Following World War II in the United States, veteran Raymond Weeks suggested that “Armistice Day” be changed to “Veterans Day,” to honor all who had served his or her country following World War I: Today, Veterans Day events are held across the United States while Armistice Day celebrations continue across the globe. (Learn more from the U.S. Department of Veterans Affairs and Parades, memorial services, speeches and ceremonies extend gratitude and recognition to veterans worldwide. From a concert in Glasgow to evening services in Australia, millions will gather to say “thank you.”

The United States Postal Service will honor recipients of the Medal of Honor from World War II this year with a unique series of stamps, which will list the medal’s 464 recipients in every book. The stamps are scheduled for released Nov. 11, 2013 at the National World War II Memorial in Washington, D.C.


Marines march down an empty street in NYC holding flags during parade

Photo by NYCMarines, courtesy of Flickr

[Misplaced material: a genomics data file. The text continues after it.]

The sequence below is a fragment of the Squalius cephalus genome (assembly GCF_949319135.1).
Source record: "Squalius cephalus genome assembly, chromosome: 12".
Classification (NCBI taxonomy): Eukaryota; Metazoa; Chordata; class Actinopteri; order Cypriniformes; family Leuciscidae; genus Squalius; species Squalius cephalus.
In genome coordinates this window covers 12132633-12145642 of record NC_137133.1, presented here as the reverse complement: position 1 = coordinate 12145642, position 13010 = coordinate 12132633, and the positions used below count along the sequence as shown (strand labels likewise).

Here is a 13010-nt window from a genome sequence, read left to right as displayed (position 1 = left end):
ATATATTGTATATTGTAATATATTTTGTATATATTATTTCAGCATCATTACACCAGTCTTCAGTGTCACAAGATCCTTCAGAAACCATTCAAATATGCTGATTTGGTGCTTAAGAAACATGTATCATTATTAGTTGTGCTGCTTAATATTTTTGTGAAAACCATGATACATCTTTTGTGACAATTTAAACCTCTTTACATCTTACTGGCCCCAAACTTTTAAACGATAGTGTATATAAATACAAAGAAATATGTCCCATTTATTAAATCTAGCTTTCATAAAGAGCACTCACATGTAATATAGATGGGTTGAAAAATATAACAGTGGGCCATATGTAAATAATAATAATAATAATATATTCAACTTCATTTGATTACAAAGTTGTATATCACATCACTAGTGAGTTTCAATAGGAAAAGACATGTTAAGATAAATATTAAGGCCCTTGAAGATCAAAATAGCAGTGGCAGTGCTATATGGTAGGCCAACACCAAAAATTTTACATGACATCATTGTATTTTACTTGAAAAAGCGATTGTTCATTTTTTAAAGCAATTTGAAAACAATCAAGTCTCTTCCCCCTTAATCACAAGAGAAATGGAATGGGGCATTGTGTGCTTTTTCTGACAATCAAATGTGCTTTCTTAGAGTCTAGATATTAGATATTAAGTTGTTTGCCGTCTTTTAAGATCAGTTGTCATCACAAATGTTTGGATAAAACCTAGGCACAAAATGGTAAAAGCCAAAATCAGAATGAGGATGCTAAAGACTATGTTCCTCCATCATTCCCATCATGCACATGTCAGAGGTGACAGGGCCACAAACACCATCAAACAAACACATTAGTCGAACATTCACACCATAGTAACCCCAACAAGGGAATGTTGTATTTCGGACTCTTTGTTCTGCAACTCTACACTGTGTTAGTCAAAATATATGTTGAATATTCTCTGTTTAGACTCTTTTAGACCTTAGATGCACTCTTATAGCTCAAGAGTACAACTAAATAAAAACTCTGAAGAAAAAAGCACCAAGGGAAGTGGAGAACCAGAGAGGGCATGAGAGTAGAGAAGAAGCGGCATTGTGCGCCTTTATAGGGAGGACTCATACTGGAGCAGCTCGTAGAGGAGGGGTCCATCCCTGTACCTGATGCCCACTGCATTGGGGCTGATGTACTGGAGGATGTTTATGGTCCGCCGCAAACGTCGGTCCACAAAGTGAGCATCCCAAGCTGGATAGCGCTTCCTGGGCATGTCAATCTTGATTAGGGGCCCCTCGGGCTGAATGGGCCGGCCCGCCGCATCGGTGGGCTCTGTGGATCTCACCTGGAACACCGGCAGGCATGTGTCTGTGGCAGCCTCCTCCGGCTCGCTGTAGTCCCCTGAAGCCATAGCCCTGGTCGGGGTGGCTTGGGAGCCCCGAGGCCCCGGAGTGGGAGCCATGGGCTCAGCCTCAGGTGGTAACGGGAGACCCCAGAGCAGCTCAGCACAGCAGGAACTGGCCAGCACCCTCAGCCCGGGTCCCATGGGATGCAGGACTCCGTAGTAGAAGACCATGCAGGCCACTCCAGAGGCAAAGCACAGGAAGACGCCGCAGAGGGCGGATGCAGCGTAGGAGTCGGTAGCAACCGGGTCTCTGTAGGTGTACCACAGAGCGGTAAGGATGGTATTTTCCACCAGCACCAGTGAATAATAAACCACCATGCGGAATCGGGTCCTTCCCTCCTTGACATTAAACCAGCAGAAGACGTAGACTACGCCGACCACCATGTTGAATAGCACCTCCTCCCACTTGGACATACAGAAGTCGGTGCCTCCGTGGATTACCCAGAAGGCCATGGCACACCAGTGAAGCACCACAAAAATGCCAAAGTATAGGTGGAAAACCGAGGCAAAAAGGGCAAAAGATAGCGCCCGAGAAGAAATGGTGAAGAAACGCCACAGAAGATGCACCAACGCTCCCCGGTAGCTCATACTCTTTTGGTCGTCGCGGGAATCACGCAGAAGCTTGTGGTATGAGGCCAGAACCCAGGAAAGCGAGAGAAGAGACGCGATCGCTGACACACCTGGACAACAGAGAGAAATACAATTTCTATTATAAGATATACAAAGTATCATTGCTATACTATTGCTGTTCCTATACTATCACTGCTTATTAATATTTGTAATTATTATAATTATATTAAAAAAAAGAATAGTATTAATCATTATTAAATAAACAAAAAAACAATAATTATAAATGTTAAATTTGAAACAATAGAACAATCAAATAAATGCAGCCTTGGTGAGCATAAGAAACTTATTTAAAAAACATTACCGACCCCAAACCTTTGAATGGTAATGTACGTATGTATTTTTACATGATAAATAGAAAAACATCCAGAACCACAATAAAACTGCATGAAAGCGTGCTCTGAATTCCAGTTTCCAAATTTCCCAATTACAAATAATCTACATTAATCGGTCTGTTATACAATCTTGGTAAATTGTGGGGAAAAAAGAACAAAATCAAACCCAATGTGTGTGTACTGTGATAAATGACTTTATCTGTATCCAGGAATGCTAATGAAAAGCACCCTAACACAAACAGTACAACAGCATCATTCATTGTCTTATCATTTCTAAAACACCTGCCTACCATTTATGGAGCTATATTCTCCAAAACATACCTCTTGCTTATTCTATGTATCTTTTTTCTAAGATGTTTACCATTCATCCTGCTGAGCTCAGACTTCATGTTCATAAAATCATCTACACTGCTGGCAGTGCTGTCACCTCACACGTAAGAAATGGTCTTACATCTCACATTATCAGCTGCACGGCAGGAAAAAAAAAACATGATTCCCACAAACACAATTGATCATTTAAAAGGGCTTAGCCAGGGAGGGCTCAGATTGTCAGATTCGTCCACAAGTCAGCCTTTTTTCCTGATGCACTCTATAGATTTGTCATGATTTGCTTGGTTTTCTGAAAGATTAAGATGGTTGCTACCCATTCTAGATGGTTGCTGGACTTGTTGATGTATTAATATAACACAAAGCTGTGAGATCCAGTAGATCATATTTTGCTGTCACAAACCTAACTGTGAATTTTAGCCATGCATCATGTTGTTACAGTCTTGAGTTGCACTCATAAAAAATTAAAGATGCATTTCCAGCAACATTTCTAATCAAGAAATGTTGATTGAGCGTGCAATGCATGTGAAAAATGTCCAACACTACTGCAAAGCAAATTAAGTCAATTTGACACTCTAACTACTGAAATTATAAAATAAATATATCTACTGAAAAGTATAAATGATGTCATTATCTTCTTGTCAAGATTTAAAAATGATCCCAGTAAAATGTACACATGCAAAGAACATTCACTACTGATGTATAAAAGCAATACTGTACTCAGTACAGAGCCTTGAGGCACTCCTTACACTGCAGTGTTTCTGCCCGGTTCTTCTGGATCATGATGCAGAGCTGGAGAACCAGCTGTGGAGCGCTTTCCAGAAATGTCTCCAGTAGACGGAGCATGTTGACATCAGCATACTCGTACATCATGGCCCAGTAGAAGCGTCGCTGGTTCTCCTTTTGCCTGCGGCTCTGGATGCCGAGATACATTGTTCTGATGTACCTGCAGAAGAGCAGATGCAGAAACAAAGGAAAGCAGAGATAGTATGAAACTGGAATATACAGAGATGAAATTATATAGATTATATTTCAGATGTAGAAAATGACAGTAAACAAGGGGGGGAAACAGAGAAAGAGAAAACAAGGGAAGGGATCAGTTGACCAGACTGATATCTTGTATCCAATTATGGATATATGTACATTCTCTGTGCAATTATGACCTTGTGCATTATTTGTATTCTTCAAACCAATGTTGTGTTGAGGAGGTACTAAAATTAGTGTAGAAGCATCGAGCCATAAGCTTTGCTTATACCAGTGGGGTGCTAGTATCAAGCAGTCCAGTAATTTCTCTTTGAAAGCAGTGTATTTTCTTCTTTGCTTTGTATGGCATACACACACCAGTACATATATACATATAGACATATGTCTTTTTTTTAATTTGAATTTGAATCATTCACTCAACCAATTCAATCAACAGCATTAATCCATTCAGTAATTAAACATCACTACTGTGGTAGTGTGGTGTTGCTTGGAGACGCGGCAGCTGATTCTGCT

In November of 1919, President Woodrow Wilson proclaimed November 11 as the commemoration of Armistice Day. Seven years later, Congress deemed Armistice Day a legal holiday; in 1954, that legal holiday was renamed “Veterans Day.” Though the Uniform Holiday Bill briefly moved Veterans Day to October, it returned to Nov. 11 in 1978.

As of 2012, Armistice Day became an official holiday in Serbia; it also remains an official holiday in France and Belgium, though commemorations are held in Australia, Scotland and even Brazil. The day is termed “Remembrance Day” in countries of the British Commonwealth of Nations. In many countries, two moments of silence are observed at 11 a.m. local time.


Looking for the goings-on of this year’s holiday? This interactive online map allows users to locate Veterans Day events around the world. Veterans Day ceremonies at VA National Cemeteries are listed here. Teachers can access information on Take a Vet to School Day. Veterans with proper ID can find out where to find a free meal, everywhere from Applebee’s to Olive Garden to TGI Friday’s. This list details retail outlets, motels and auto services that offer discounts to veterans.